Apple sued for patent infringement over iPhone X camera and Do Not Disturb While Driving30
The patent infringement suit dealing with the iPhone X camera was filed in Northern California District Court against Apple, by Corephotonics. This is a camera company based in Israel that accuses Apple of infringing on two of its patents dealing with "Miniature Telephoto Lens Assembly." The suit alleges that Apple infringed on both patents with the iPhone 7 Plus, iPhone 8 Plus, and iPhone X, which are the models that are equipped with a dual camera setup.
The filing notes that Corephotonics dual aperture camera technology creates a miniature telephoto lens that fits into a smartphone camera module and still provides the quality and light sensitivity demanded by smartphone consumers. Instead of using a digital zoom that offers poor resolution, Corephotonics technology uses both cameras on the back of a phone to create a combination of digital and optical zoom thanks to the use of algorithms. This provides a stronger magnification without degrading the image.
Apple first showed interest in the patents back in 2012, and in June 2014 it supposedly met in Tel Aviv with the company in order to license the patents. Apple requested a prototype to examine. Talks then broke off, resumed two years later, but again discussions came to an end without a licensing agreement.
The company seeks damages (it claims that Apple willfully infringed on its patents and requests "enhanced damages"), a permanent injunction against Apple and court costs.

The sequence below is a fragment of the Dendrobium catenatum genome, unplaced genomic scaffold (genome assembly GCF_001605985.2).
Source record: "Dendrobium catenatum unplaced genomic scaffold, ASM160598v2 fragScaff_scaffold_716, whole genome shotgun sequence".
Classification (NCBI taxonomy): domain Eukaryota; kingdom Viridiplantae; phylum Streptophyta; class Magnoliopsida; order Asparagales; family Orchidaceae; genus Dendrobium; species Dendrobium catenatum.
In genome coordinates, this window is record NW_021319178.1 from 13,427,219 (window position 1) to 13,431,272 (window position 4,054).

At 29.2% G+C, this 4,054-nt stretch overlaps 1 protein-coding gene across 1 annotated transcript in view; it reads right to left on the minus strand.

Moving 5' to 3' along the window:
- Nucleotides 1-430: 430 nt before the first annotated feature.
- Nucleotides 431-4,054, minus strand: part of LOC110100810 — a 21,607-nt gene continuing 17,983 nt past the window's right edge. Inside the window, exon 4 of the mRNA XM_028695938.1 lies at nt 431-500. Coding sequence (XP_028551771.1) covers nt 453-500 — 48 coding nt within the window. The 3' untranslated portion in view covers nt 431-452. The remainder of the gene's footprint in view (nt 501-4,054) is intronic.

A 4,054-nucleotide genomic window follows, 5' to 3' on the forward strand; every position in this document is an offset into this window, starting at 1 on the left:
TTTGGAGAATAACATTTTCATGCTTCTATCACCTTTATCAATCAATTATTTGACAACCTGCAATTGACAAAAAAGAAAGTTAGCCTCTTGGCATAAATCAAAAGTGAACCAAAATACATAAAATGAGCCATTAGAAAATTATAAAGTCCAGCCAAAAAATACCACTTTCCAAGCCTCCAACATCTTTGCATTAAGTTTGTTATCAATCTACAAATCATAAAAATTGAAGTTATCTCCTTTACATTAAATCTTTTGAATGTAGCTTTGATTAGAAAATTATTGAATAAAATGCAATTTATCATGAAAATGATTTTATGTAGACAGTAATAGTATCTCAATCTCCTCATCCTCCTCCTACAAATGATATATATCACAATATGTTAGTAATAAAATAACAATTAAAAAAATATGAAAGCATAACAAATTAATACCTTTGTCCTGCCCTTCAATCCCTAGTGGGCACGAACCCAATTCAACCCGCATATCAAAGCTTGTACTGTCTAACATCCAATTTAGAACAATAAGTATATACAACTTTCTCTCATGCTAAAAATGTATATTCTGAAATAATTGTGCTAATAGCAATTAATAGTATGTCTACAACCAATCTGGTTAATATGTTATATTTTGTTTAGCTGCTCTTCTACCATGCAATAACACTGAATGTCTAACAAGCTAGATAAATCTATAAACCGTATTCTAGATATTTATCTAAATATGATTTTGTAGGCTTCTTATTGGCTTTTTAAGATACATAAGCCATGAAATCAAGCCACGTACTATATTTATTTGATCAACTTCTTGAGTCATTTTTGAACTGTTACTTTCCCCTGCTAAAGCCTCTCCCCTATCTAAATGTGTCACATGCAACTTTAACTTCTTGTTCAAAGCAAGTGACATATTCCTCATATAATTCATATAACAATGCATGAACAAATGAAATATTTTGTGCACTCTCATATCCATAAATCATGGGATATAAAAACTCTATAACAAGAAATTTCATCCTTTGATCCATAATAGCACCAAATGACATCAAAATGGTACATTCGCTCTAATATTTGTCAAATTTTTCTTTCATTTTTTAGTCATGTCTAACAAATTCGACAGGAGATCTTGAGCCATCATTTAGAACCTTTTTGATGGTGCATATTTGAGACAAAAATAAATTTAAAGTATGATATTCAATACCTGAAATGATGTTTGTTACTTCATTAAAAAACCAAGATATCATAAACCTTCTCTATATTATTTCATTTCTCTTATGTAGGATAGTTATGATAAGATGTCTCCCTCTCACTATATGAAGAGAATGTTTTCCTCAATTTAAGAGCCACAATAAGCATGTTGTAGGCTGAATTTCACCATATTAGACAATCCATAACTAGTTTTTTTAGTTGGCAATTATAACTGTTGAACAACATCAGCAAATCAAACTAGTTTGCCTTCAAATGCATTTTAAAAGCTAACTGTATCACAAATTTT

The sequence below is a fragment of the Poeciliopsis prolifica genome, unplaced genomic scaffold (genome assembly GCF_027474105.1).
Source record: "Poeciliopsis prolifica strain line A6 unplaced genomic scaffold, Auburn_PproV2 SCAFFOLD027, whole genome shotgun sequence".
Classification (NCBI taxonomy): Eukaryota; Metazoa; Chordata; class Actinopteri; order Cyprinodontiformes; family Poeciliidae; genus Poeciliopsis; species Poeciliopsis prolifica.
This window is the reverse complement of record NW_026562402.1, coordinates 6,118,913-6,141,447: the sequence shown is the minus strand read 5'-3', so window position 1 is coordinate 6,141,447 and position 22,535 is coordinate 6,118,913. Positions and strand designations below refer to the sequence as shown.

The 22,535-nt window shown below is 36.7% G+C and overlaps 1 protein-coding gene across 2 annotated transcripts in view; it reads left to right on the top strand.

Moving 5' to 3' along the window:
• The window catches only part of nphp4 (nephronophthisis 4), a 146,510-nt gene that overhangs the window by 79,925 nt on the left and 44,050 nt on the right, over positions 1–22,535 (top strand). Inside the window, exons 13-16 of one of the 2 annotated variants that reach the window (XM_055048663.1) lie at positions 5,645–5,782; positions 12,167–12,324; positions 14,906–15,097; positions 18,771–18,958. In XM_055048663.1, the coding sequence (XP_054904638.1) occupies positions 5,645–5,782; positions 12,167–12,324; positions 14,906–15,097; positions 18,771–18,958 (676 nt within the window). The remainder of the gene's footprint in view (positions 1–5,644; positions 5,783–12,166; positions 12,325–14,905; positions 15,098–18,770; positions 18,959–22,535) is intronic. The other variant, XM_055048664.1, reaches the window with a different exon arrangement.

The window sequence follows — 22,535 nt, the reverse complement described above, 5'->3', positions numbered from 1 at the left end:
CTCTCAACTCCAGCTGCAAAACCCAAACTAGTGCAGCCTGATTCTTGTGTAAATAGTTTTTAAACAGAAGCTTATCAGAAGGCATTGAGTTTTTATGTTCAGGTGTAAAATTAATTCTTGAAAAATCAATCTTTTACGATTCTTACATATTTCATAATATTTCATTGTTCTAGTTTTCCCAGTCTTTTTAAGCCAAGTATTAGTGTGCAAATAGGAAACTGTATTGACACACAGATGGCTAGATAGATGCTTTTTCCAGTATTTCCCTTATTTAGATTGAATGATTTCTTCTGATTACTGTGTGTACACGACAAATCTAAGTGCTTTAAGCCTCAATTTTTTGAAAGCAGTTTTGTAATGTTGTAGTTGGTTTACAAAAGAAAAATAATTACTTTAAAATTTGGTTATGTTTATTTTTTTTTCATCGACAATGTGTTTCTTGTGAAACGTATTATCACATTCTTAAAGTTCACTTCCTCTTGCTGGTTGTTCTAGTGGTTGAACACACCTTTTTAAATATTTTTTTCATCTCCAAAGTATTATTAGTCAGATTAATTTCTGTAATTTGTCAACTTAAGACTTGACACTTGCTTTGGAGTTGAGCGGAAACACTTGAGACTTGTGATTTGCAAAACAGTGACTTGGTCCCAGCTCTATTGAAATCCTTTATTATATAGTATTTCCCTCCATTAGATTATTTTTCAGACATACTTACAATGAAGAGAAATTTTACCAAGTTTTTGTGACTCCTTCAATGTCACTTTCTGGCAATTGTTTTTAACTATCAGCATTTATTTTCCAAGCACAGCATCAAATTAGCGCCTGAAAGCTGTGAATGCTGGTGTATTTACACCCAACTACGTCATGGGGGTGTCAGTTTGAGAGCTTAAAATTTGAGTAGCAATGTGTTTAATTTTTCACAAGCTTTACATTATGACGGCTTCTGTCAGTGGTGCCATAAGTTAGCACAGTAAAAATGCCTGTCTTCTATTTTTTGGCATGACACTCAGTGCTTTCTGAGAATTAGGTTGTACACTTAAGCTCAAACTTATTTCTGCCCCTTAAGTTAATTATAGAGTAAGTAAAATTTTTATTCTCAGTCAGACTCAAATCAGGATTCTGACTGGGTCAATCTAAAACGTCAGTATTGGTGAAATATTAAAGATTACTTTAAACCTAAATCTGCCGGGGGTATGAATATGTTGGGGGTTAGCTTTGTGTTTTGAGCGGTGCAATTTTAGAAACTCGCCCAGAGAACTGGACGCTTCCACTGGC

The second suit was filed in Eastern Texas District Court by a company named Allied Signal, which was assigned the four patents that Apple is accused of infringing. They deal with a system that is enabled when the velocity of a handset matches the speed of an automobile in motion. When enabled, the system blocks message alerts from going off on the phone although messages marked "Urgent" can be allowed to set off the alert. The system can also be used to block calls unless the caller is on the user's contacts list, or the same caller makes two calls to the phone in a very short period of time (which could signify that the call is about an "urgent" matter).
Allied Signal claims that Apple has infringed the four patents with its Do Not Disturb While Driving feature which blocks notifications and texts if an iPhone senses driving motion. A text marked "urgent" will go through. Calls are blocked except if the caller is from the user's "Favorites" list, or if the same person calls twice in a row. Apple launched this with the release of iOS 11 in September 2017.
Allied Signal seeks damages, pre and post-judgment interest, attorney and court costs. Interestingly, Allied Signal used three of these four patents to file an infringement suit against AT&T back in 2015. Two months after filing the suit, Allied Signal withdrew the complaint.
source: Scribd (1), (2) via AppleInsider